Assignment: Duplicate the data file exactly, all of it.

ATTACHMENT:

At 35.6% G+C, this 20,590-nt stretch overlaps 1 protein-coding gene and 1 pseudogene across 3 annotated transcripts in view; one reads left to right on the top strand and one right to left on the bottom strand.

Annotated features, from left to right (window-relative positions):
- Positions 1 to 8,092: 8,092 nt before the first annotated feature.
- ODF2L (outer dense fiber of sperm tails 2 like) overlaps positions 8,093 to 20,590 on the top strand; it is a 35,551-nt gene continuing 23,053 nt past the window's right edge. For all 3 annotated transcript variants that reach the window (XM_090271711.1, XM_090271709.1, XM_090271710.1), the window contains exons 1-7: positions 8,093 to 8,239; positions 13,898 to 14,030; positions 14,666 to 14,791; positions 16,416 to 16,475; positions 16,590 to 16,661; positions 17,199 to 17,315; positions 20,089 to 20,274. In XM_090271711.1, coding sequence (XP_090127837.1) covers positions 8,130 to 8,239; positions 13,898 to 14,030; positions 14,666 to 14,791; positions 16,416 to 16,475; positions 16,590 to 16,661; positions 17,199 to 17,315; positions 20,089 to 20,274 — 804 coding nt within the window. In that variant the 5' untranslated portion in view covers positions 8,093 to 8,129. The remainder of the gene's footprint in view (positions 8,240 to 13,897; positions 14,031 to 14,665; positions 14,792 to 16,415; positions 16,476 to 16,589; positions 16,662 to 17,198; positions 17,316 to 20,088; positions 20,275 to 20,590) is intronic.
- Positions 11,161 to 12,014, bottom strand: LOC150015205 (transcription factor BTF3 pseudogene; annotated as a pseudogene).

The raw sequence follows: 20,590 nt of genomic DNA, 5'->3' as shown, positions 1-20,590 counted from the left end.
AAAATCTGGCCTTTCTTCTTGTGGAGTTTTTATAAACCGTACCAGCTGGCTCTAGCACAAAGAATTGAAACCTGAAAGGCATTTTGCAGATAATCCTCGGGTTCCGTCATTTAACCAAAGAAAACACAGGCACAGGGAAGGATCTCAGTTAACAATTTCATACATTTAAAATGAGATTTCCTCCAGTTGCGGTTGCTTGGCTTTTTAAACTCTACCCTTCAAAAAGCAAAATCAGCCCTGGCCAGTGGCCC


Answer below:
At 35.6% G+C, this 20,590-nt stretch overlaps 1 protein-coding gene and 1 pseudogene across 3 annotated transcripts in view; one reads left to right on the top strand and one right to left on the bottom strand.

Annotated features, from left to right (window-relative positions):
- Positions 1 to 8,092: 8,092 nt before the first annotated feature.
- ODF2L (outer dense fiber of sperm tails 2 like) overlaps positions 8,093 to 20,590 on the top strand; it is a 35,551-nt gene continuing 23,053 nt past the window's right edge. For all 3 annotated transcript variants that reach the window (XM_090271711.1, XM_090271709.1, XM_090271710.1), the window contains exons 1-7: positions 8,093 to 8,239; positions 13,898 to 14,030; positions 14,666 to 14,791; positions 16,416 to 16,475; positions 16,590 to 16,661; positions 17,199 to 17,315; positions 20,089 to 20,274. In XM_090271711.1, coding sequence (XP_090127837.1) covers positions 8,130 to 8,239; positions 13,898 to 14,030; positions 14,666 to 14,791; positions 16,416 to 16,475; positions 16,590 to 16,661; positions 17,199 to 17,315; positions 20,089 to 20,274 — 804 coding nt within the window. In that variant the 5' untranslated portion in view covers positions 8,093 to 8,129. The remainder of the gene's footprint in view (positions 8,240 to 13,897; positions 14,031 to 14,665; positions 14,792 to 16,415; positions 16,476 to 16,589; positions 16,662 to 17,198; positions 17,316 to 20,088; positions 20,275 to 20,590) is intronic.
- Positions 11,161 to 12,014, bottom strand: LOC150015205 (transcription factor BTF3 pseudogene; annotated as a pseudogene).

The raw sequence follows: 20,590 nt of genomic DNA, 5'->3' as shown, positions 1-20,590 counted from the left end.
AAAATCTGGCCTTTCTTCTTGTGGAGTTTTTATAAACCGTACCAGCTGGCTCTAGCACAAAGAATTGAAACCTGAAAGGCATTTTGCAGATAATCCTCGGGTTCCGTCATTTAACCAAAGAAAACACAGGCACAGGGAAGGATCTCAGTTAACAATTTCATACATTTAAAATGAGATTTCCTCCAGTTGCGGTTGCTTGGCTTTTTAAACTCTACCCTTCAAAAAGCAAAATCAGCCCTGGCCAGTGGCCC